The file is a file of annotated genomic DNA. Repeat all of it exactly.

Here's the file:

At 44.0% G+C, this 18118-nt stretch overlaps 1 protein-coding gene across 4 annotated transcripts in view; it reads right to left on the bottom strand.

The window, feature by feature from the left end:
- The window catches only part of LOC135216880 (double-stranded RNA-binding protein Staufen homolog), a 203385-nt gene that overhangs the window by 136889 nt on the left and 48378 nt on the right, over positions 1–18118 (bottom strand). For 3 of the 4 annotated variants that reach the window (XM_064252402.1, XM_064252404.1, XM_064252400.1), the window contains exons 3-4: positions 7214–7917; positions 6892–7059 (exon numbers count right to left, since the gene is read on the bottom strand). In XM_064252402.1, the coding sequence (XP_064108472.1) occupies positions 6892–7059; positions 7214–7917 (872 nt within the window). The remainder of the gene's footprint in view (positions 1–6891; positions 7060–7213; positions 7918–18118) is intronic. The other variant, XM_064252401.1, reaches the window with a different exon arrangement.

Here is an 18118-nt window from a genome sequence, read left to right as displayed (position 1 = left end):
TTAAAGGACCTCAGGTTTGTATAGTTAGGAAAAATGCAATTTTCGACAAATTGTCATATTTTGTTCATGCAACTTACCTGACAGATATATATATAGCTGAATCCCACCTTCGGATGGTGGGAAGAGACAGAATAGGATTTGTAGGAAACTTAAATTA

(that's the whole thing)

At 44.0% G+C, this 18118-nt stretch overlaps 1 protein-coding gene across 4 annotated transcripts in view; it reads right to left on the bottom strand.

The window, feature by feature from the left end:
- The window catches only part of LOC135216880 (double-stranded RNA-binding protein Staufen homolog), a 203385-nt gene that overhangs the window by 136889 nt on the left and 48378 nt on the right, over positions 1–18118 (bottom strand). For 3 of the 4 annotated variants that reach the window (XM_064252402.1, XM_064252404.1, XM_064252400.1), the window contains exons 3-4: positions 7214–7917; positions 6892–7059 (exon numbers count right to left, since the gene is read on the bottom strand). In XM_064252402.1, the coding sequence (XP_064108472.1) occupies positions 6892–7059; positions 7214–7917 (872 nt within the window). The remainder of the gene's footprint in view (positions 1–6891; positions 7060–7213; positions 7918–18118) is intronic. The other variant, XM_064252401.1, reaches the window with a different exon arrangement.

Here is an 18118-nt window from a genome sequence, read left to right as displayed (position 1 = left end):
TTAAAGGACCTCAGGTTTGTATAGTTAGGAAAAATGCAATTTTCGACAAATTGTCATATTTTGTTCATGCAACTTACCTGACAGATATATATATAGCTGAATCCCACCTTCGGATGGTGGGAAGAGACAGAATAGGATTTGTAGGAAACTTAAATTA